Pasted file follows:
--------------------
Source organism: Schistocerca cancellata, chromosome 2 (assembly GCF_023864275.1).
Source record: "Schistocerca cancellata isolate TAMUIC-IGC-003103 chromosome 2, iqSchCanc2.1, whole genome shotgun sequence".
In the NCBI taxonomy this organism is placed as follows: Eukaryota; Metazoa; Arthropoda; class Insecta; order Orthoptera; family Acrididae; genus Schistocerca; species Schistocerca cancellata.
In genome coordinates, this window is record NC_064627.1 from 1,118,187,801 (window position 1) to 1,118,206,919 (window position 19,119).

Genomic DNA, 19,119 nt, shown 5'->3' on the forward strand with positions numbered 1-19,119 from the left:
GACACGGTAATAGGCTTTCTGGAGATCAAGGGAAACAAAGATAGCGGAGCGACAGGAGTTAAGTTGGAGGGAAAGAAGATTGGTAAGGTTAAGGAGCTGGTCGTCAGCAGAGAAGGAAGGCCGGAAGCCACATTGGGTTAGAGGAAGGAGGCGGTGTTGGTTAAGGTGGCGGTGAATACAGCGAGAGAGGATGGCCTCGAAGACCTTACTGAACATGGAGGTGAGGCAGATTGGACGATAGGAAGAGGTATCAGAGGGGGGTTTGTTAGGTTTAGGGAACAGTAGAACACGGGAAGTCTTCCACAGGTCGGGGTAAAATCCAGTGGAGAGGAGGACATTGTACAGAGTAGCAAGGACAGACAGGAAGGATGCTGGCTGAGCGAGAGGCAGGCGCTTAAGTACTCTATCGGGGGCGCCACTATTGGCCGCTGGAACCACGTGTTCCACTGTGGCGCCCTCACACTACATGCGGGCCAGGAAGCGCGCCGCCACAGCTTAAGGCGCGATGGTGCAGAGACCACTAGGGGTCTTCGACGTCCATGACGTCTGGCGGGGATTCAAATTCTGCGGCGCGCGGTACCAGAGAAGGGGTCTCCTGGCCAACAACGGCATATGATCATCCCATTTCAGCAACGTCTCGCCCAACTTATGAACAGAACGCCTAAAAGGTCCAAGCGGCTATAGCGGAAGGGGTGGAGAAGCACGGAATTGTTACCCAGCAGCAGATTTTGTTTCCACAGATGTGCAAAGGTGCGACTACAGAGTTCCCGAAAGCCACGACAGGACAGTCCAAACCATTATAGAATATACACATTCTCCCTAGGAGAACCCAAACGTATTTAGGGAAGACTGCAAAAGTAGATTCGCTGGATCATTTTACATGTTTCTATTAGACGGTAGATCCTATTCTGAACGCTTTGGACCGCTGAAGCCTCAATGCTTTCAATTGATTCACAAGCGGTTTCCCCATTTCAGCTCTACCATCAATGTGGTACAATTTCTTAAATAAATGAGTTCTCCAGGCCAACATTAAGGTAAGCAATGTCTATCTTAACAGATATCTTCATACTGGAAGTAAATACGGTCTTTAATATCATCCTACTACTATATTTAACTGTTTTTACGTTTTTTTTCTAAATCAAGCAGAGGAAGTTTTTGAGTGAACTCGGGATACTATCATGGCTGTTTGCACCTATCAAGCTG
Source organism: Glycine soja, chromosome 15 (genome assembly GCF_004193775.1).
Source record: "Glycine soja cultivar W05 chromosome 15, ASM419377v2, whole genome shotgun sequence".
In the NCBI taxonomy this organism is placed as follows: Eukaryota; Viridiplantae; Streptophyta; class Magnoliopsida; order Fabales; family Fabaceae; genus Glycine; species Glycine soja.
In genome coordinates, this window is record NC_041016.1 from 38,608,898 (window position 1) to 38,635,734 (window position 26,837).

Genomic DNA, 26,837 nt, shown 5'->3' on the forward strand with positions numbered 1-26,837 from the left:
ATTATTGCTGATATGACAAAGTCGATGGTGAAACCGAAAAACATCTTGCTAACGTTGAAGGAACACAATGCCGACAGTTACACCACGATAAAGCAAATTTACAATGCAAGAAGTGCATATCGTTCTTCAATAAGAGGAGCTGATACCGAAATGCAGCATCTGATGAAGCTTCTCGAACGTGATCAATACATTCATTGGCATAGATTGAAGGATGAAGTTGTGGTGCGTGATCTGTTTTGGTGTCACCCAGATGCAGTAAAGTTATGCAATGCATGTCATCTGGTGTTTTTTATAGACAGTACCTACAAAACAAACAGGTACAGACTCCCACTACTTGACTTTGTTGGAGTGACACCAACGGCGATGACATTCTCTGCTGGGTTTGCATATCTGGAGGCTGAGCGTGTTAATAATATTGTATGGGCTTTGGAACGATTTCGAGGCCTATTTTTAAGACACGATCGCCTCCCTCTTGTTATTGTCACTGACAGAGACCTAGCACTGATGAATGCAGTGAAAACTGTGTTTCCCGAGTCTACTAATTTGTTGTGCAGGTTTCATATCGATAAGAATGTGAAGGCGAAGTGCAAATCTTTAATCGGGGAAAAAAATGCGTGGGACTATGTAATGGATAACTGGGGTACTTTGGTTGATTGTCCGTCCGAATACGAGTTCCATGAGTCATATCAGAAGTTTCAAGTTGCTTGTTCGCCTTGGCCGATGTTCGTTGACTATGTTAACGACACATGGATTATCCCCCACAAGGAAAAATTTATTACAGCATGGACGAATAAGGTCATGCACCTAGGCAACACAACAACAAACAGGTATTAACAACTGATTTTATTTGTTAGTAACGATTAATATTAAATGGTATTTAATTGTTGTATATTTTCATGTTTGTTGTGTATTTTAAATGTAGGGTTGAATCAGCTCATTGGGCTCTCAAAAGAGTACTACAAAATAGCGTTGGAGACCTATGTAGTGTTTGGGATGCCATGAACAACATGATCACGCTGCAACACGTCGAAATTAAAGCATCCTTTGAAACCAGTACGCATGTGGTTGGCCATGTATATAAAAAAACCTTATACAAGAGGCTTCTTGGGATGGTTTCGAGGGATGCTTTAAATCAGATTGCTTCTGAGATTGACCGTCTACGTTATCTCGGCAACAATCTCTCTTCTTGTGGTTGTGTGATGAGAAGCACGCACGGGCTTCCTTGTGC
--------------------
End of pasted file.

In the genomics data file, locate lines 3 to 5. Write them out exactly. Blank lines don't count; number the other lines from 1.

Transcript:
In the NCBI taxonomy this organism is placed as follows: Eukaryota; Metazoa; Arthropoda; class Insecta; order Orthoptera; family Acrididae; genus Schistocerca; species Schistocerca cancellata.
In genome coordinates, this window is record NC_064627.1 from 1,118,187,801 (window position 1) to 1,118,206,919 (window position 19,119).

Genomic DNA, 19,119 nt, shown 5'->3' on the forward strand with positions numbered 1-19,119 from the left: